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Soyuz flights are mostly around 51.8° inclination, and the Soyuz manual gives this as a reference value. Why is 51.8° the standard inclination? That's not the latitude of Baikonur, and I couldn't find any explanation on Google.

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As Baikonur is at 45.965° north latitude, it would make sense if 45.965° was the standard inclination for Soyuz (and for the ISS). That would be a launch due east, thereby taking the greatest advantage of the Earth's rotation. The reason the standard inclination is 51.8° is that a failed due east launch might rain debris on China. Avoiding passing over China during launch while still taking as much advantage of the Earth's rotation as possible requires launching a bit north of due east and results in an inclination of at least 51.65° (the inclination of the ISS).

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    $\begingroup$ This explains most "weird" trajectories. Why does Israel launch retrograde? Why does the Polar Corridor from the Cape involve a dogleg? And so on. The answer is always to avoid overflying inhabited territory, either enemy (Israel), friendly/neutral (Cape) or your own (Vandenberg). $\endgroup$ Jan 16 at 10:31
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    $\begingroup$ @JörgWMittag Israel is a particularly interesting case. They launch due west to avoid raining down debris on their own territory or on potential enemy territory, thereby incurring a 30% penalty on mass to orbit compared to launching due east. Many Israeli satellites have been launched by other countries' launch vehicles. However, national pride dictates that Israel must have its own launch capability despite that 30% penalty. $\endgroup$ Jan 16 at 11:05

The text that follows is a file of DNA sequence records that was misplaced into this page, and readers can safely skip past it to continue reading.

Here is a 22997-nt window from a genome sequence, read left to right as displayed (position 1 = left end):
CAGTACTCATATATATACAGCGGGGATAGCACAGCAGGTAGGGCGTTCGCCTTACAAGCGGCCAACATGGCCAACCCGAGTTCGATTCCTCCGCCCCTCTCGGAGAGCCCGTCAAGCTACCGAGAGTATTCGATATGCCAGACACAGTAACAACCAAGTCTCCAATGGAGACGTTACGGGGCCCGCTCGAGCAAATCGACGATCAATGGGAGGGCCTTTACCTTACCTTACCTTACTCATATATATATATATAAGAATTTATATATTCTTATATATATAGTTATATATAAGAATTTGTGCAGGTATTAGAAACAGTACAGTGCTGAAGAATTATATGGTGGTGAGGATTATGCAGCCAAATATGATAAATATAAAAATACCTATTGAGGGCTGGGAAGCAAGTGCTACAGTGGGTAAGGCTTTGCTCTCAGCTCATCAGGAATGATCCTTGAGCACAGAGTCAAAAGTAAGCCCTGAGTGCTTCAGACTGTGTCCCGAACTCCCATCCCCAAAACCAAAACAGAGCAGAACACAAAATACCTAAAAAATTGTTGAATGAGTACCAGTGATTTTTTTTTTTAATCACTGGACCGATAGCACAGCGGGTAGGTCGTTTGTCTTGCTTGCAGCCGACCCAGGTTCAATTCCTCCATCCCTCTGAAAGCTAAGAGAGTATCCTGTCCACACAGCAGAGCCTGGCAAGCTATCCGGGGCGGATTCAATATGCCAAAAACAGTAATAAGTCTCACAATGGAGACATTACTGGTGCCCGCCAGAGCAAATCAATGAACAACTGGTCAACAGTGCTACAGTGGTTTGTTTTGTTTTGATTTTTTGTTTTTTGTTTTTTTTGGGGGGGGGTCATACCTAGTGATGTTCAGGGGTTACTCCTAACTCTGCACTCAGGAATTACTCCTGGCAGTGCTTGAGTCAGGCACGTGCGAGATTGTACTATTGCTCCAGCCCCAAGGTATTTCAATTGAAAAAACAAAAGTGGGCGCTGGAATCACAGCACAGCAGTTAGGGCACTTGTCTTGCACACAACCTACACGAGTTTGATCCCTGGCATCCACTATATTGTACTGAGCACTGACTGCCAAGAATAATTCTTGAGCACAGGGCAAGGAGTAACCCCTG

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    $\begingroup$ @JörgWMittag The strange orbit of Ofeq 11 - how does it (actually) do this? and Why use a retrograde orbit? $\endgroup$
    – uhoh
    Jan 16 at 11:30
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    $\begingroup$ @DavidHammen: They also launch military satellites. I'm not sure they could have hired that out until very recently. $\endgroup$
    – Joshua
    Jan 16 at 16:58
  • $\begingroup$ @DavidHammen National pride AND ensuring that they have the capability when needs must. Israel cannot afford to be wholly beholden to any other country for 'mission critical' functions. You know that :-) $\endgroup$ Jan 18 at 12:50

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